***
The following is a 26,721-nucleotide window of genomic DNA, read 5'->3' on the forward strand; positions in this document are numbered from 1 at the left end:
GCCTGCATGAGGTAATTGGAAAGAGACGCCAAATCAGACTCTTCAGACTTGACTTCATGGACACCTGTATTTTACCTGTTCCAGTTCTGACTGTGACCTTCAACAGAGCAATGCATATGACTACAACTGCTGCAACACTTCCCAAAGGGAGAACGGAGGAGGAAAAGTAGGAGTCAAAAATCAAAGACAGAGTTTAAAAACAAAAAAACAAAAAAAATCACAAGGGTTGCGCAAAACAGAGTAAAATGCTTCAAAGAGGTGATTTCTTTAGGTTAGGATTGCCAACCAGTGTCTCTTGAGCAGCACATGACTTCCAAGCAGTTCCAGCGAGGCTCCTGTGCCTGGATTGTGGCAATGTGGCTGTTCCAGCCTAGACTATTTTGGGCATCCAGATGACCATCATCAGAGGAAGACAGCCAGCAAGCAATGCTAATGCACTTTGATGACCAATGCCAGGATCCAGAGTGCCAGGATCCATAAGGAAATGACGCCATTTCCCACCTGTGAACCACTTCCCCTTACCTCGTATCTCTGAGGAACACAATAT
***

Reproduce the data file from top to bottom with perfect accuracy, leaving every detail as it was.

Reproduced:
The following is a 26,721-nucleotide window of genomic DNA, read 5'->3' on the forward strand; positions in this document are numbered from 1 at the left end:
GCCTGCATGAGGTAATTGGAAAGAGACGCCAAATCAGACTCTTCAGACTTGACTTCATGGACACCTGTATTTTACCTGTTCCAGTTCTGACTGTGACCTTCAACAGAGCAATGCATATGACTACAACTGCTGCAACACTTCCCAAAGGGAGAACGGAGGAGGAAAAGTAGGAGTCAAAAATCAAAGACAGAGTTTAAAAACAAAAAAACAAAAAAAATCACAAGGGTTGCGCAAAACAGAGTAAAATGCTTCAAAGAGGTGATTTCTTTAGGTTAGGATTGCCAACCAGTGTCTCTTGAGCAGCACATGACTTCCAAGCAGTTCCAGCGAGGCTCCTGTGCCTGGATTGTGGCAATGTGGCTGTTCCAGCCTAGACTATTTTGGGCATCCAGATGACCATCATCAGAGGAAGACAGCCAGCAAGCAATGCTAATGCACTTTGATGACCAATGCCAGGATCCAGAGTGCCAGGATCCATAAGGAAATGACGCCATTTCCCACCTGTGAACCACTTCCCCTTACCTCGTATCTCTGAGGAACACAATAT